Archive for brunch

A Not-Too-Often Breakfast

Posted in bacon, cabbage, eggs, sausage with tags , on August 30, 2012 by oskila

Sunday breakfasts are often lavish (and often brunches or missed entirely). This one from last sunday, I feel, has a hint of Britain and aims to achieve lots of base pleasure with minimal amounts of washing up. It’s a bit on the greasy side though, so your arteries will probably thank you for not having it too often.

Pak choi, sausage and bacon. Three of my most recurring stars, judging from the cloud.

Fry.

When they’re looking good, scrape them onto the side and fry an egg. Sunny side up and overexposed, just the way I like it (actually I like my eggs over easy. Not gonna let that stand in the way of a good punchline though)

Adding the finishing touches, in this case a platoon of toast soldiers. If you’re afraid of cholesterol, you’ll be eating salad for the next two days. If you’re into LCHF you’ll have been naughty, eating all that bread. There’s something in it for everybody!

The Recycled Burger Brunch

Posted in bread, cheese, ground beef, leftovers, sandwich with tags , on July 9, 2012 by oskila

Yesterday my dear brother threw a barbecue at our parents’ house. He had a slice of marinated ham on the bone, the Swedish trade name for which translates as ‘Flintstone roast’ since it looks like a cartoon steak, which he suggested would suffice, but I had already thawed a kilo of ground beef to cook dinner with, so we had both. After a quick trip to the grocery store the four people attending ended up with enough food for 8-10 people. We left my brother with most of the leftover food for lunch boxes, but brought some grilled halloumi and one of the 200 gram cheeseburgers I had made back home with us. Those are the main ingredients for this post.

The burgers were probably the best I’ve ever made. Perfectly seasoned, beautifully slow-barbecued and with lovely flavors of smoke and charcoal.  A night in the fridge gave it a density that would make a meatloaf green with envy. Anyway – burger and halloumi sliced. Revolutionary idolatry optional.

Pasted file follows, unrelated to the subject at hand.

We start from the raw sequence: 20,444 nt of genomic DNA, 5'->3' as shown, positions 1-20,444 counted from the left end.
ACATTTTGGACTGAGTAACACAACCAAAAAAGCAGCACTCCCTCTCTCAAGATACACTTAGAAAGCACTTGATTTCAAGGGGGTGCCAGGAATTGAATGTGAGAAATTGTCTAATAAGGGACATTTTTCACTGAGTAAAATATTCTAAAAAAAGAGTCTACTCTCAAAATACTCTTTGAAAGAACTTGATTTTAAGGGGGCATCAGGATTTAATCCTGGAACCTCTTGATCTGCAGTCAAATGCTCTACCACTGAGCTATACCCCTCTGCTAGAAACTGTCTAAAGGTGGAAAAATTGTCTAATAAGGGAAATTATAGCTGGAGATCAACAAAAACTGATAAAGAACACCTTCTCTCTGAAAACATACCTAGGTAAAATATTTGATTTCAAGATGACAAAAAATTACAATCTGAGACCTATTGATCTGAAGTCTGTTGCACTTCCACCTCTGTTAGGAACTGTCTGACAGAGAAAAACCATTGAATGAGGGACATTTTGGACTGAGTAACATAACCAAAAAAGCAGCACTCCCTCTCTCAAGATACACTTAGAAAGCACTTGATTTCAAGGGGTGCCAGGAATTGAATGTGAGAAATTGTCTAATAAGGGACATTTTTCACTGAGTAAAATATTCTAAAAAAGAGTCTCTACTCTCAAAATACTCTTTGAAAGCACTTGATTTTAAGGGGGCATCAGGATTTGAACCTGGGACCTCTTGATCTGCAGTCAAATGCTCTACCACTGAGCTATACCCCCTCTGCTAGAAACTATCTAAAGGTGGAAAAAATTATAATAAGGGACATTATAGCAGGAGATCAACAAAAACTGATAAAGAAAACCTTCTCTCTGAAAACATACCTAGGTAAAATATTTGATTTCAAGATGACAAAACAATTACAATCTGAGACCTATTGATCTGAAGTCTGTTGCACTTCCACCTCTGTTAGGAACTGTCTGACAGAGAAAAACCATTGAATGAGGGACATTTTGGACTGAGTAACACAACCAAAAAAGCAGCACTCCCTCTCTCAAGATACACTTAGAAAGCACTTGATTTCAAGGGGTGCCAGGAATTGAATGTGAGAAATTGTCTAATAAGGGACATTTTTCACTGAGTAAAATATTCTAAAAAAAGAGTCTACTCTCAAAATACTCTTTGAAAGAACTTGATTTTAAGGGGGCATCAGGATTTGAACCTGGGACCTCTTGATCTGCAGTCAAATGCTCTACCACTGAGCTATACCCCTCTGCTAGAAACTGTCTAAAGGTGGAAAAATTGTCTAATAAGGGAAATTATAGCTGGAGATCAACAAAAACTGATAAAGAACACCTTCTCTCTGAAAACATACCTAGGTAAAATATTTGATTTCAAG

Put burger and halloumi on bread. Add onion to taste and a sprinkle of grated cheese for good measure.  Grill in oven for a while.

Put sandwich on a plate on the balcony. Add potato chips, a squirt of ketchup, funny-looking tomatoes and a cool drink. Then call it brunch only because it’s past noon and the first meal of the day.

New Potato Salad (and patties yet again)

Posted in cheese, mediterranean, mushroom, potato, salad, side dish with tags , , on June 1, 2012 by oskila

On account of me doing a fairly believable impression of an industrious student over the past months there hasn’t been much time for food blogs (or eating proper food for that matter). Yes, I’m doing two posts with ground meat in a row, but today the protein is playing second fiddle to the salad.

When I’m shopping for groceries on auto pilot, I tend to follow the motto ‘when in doubt – patties’ which is why we’re having that again. But as I’ve said before, there’s endless possibilities for variation (which makes using garlic and parsley as the main seasoning again a bit silly of course).

Summer is almost upon us and the new potatoes have hit the stores. A week ago a pound of new potatoes grown in Sweden cost you your firstborn and a kidney, but today they were down to SEK 14.90 per kilo (about £1.30 or 2 US dollars). The main task for Swedish new potatoes is to keep the pickled herring from falling off the plate, but I wanted to play around a bit and decided on a salad. Even remembered to do some sort of lineup.

Here we have some rocket (or arugula), button mushrooms, a cheese that was cheap but seems to be the result of an affair between a proper feta cheese and a box of erasers (nothing wrong with the actual taste though), olive oil, balsamic vinegar, new potatoes, ground meat, olives, garlic, cucumber and leek.

Start with the patties. About a pound of ground meat (50/50 beef and pork), an egg, a dollop of tomato paste, a pinch of salt, some frozen parsley, a generous helping of black pepper and an industrial amount of crushed garlic. Mix thoroughly and set aside for later.

Potatoes all scrubbed and cut up and put in water with salt and a couple of cloves of garlic.

This is what a closeup photo of a vinaigrette looks like. Oil, balsamic vinegar, salt, pepper, dried thyme, sage and tarragon. Later, when the potatoes are cooked, mash the garlic from that pot and stir it into the dressing. before tipping the actual salad in.

I suspect that I’ve been watching Jamie Oliver a bit too much lately. I usually pile stuff up neatly on the cutting board for photos. Not so much this time, since summer food is usually about getting everything chopped up and thrown together before the dinner guests in the garden have guzzled down the whole bag-in-box. But this is about as rustic as I can manage, because I like my neat piles and julienned carrots.